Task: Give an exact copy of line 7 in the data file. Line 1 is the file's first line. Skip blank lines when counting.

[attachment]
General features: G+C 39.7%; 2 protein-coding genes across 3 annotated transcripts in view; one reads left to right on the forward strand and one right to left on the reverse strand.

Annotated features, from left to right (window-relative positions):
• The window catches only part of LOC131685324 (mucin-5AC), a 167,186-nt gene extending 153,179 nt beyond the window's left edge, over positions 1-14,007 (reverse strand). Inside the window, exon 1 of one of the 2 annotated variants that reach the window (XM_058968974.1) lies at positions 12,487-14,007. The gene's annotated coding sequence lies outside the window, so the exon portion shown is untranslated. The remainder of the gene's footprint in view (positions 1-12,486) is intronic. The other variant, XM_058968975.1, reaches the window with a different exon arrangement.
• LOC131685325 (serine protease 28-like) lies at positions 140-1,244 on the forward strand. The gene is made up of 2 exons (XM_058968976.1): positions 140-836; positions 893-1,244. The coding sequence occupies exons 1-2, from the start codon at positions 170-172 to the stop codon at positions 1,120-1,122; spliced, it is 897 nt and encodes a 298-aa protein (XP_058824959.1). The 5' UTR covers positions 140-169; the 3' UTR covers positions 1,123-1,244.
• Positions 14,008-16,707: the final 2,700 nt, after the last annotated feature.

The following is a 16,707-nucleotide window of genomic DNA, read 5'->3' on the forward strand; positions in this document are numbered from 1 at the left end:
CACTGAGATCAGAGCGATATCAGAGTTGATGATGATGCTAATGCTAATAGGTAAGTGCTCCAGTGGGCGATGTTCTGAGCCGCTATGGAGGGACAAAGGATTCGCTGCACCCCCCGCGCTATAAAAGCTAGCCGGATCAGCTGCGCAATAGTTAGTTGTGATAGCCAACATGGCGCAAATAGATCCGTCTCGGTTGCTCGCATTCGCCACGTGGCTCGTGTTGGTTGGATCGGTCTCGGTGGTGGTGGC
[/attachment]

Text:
CACTGAGATCAGAGCGATATCAGAGTTGATGATGATGCTAATGCTAATAGGTAAGTGCTCCAGTGGGCGATGTTCTGAGCCGCTATGGAGGGACAAAGGATTCGCTGCACCCCCCGCGCTATAAAAGCTAGCCGGATCAGCTGCGCAATAGTTAGTTGTGATAGCCAACATGGCGCAAATAGATCCGTCTCGGTTGCTCGCATTCGCCACGTGGCTCGTGTTGGTTGGATCGGTCTCGGTGGTGGTGGC